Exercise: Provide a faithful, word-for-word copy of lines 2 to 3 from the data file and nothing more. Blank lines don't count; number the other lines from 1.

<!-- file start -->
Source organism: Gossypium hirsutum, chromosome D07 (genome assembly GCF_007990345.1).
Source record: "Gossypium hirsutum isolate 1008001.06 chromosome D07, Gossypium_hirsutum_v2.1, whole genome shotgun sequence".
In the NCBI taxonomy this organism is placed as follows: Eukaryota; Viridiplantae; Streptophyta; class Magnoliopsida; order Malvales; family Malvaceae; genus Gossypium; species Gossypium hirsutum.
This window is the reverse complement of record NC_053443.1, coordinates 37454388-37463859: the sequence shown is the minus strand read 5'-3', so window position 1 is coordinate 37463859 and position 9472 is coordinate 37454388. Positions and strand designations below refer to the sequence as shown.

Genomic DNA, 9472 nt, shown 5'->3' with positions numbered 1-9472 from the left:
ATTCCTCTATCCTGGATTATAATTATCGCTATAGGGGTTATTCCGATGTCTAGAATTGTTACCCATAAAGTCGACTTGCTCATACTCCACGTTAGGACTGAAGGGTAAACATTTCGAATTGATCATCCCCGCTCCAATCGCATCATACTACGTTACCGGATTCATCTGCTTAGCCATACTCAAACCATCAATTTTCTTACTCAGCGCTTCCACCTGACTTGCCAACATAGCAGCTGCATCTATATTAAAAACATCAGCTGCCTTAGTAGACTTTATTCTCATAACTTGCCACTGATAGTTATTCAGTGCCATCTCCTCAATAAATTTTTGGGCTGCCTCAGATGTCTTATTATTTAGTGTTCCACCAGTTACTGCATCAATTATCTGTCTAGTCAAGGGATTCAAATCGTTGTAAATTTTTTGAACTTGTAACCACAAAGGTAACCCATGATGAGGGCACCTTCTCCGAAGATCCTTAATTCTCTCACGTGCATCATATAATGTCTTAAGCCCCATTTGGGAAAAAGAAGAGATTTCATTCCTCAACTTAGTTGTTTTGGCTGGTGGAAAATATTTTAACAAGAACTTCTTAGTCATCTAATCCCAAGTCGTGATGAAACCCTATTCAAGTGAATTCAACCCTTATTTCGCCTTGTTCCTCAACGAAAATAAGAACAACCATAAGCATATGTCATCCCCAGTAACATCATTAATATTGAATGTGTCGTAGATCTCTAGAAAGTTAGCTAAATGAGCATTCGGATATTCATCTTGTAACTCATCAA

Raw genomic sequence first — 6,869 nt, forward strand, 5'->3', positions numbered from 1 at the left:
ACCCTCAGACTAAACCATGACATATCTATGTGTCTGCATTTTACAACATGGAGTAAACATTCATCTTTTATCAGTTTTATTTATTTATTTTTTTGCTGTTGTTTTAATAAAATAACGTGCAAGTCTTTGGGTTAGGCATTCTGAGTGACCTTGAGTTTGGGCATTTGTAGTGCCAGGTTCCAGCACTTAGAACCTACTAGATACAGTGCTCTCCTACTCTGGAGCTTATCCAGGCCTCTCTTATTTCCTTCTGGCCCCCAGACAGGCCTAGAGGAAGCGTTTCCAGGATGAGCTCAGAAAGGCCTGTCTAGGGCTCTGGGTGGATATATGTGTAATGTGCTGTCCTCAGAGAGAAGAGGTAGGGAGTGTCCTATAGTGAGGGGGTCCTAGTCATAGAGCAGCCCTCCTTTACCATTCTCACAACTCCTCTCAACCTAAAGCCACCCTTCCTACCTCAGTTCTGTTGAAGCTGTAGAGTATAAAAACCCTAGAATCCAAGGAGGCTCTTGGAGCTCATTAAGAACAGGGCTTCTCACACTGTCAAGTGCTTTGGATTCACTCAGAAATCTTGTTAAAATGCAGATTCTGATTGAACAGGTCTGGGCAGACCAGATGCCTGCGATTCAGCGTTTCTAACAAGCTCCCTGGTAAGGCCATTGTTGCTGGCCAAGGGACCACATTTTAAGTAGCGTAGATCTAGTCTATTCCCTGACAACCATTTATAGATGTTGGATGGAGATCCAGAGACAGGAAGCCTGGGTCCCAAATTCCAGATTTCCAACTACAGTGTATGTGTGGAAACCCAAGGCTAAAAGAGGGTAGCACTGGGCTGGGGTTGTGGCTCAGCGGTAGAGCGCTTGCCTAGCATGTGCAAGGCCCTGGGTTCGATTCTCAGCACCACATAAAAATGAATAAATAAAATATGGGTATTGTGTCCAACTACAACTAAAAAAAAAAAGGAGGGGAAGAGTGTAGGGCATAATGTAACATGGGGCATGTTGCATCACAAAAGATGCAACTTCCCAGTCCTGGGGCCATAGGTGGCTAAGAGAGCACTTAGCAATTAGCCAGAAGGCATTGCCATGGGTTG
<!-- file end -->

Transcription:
Source record: "Gossypium hirsutum isolate 1008001.06 chromosome D07, Gossypium_hirsutum_v2.1, whole genome shotgun sequence".
In the NCBI taxonomy this organism is placed as follows: Eukaryota; Viridiplantae; Streptophyta; class Magnoliopsida; order Malvales; family Malvaceae; genus Gossypium; species Gossypium hirsutum.